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My teammate Peter and I recently returned from Dreamhack Dallas 2019 where we showcased our upcoming indie game, Summoners Fate, at a major event for the fourth time. Events like this are major learning opportunities that continue to help us improve both our marketing and game design (see here for data on our past events). What makes indie development so compelling to us is the comradery we share with our fellow devs. By being open and honest about our experiences with each other, we can all up our game and share in the success of what we learned. In that spirit, here’s an in-depth look at our budget, detailed session data, and our unexpected discovery of how originality and choice influence player perception that we learned at Dreamhack Dallas 2019.
Dreamhack has an outstanding reputation for supporting indie devs that apply for the playground with a category award that includes a free 10×10 foot booth. This year, we were among those that received Best Strategy game. The only out-of-pocket cost required for the booth to showcase is power, which cost $150 at this event. So let’s take a look at the other costs involved for travel and marketing:
- Airfare (2 round trip tickets) $632.40
- Hotel (2 queen beds for 4 nights) $589.60
- Booth Power: $150.00
- Food & Lyft Expenses $189.30
- 500 Marketing Post-Cards (double-sided) $83.01
Since this is our fourth showcase, we already had booth essentials such as our vertical standing banner, horizontal hanging banner and equipment to showcase the game (laptops, tablets, cables, mounts, etc.). See our prior showcases for specific breakdowns on these costs (or roughly calculate between $100-$200 for banners depending on size and where you order from). It’s important to note that Peter and I maximized our budget by traveling incredibly light. We brought our entire booth setup as carry-on luggage (that includes a 32″ flat-screen monitor).
Our Session Data
We designed our game demo to run automatically and onboard users to the experience as well as provide a vertical slice of what’s to come in later gameplay. The demo takes between 11 and 15 minutes to complete, divided roughly equal time between the onboarding missions and the final boss battle. Our demo tracks detailed session data so that we can determine precisely how much traffic we received at the booth, downtime between sessions, and specific insights on where/when players are dropping off in the demo. Here’s a summary of the data we compiled:
Notable callouts include:
- Total sessions (127) were comparable to Dreamhack Atlanta (142).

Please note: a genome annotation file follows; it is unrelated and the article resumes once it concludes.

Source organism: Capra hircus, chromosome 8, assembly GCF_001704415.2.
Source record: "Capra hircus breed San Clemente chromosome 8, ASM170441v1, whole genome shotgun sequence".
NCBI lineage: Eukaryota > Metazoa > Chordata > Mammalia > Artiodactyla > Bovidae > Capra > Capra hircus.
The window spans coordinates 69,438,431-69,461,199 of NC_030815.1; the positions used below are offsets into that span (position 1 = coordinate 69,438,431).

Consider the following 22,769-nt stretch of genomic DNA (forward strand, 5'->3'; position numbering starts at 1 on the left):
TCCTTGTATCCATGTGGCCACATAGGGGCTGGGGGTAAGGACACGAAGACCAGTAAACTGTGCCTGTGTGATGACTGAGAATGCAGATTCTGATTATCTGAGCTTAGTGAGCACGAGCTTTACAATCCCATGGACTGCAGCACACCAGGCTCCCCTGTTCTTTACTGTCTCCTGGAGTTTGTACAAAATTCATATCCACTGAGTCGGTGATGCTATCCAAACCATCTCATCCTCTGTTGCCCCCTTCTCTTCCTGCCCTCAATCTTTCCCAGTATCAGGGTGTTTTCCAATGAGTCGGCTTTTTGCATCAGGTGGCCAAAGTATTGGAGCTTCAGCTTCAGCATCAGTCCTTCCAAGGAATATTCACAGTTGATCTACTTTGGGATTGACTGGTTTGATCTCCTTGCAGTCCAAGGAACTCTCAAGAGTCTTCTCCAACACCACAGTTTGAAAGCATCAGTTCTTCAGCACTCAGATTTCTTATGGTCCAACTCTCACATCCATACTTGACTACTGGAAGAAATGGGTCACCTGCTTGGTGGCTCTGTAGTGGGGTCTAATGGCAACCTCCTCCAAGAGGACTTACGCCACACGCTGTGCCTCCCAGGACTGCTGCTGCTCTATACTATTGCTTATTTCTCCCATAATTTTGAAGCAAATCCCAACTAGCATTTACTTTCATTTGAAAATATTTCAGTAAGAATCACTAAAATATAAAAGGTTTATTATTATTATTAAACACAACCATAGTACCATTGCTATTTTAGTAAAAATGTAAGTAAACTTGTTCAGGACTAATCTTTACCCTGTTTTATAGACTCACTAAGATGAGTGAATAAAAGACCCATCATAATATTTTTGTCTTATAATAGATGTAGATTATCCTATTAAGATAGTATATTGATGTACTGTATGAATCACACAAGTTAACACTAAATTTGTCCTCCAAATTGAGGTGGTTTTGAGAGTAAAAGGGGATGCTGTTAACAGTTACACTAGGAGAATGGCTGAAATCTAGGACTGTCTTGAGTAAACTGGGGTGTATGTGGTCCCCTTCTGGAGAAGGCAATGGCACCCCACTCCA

- Our email sign-ups (25) were less than half Dreamhack Atlanta (61). I suspect the drop-off in email registers is due to the fact that we provided a new CTA (call-to-action) to purchase our prerelease, while in past shows, our CTA was to get informed about when the prerelease would be available. Keep in mind you’re lucky to get a player to execute on a single CTA – choose wisely whether you want an email signup or a game sale.
- Our hand-outs were more effective this year (265 vs 204). One of the observations I’ve made in the past is how almost everyone you hand a card to instinctively flips it over to see what is on the other side. Don’t disappoint them. Make double-sided cards with a clear CTA on the back.
- Dreamhack is lighter in foot-traffic compared to PAX East. We achieved more sessions at PAX East (149) in two days compared to three day period at Dreamhack (127). However, the lighter traffic gave us more opportunities to try out other indie games which turned out to be the largest benefit of our experience (see What We Learned About Our Game Design below).
Here’s a summary of our gameplay funnel showing the percentage complete and where users are dropping off:
Not surprisingly (since we did not alter the demo) our data is consistent with our PAX East demo:
- We see drop-off happening on completion of levels 5 and 6. We believe this indicates that the demo is too long and that we need to eliminate a couple levels to reduce session length.
- We see drop-off on losing level 2. This indicates a design problem where users are getting frustrated because the puzzle is too hard (Likewise, on Level 4).
- The final mission varies in difficulty too much depending on how the AI’s deck is shuffled. The issue here is that our email sign-up does not surface unless you win, so we are losing potential sign-ups with the mission being too hard.
I agree with Alex and caution that data should inform how to grow and improve, not define the metrics of how successful your convention was. I measure our success by the vigor and excitement of the crowd and I highly recommend you do the same. We asked our players who played our game to tell us what they thought, and here’s what they had to say:
Politely ask players after they’ve tried your game if they’d be willing to give a short response about their experience. Compile these together and you’ve got yourself evidence that the trip was worth it.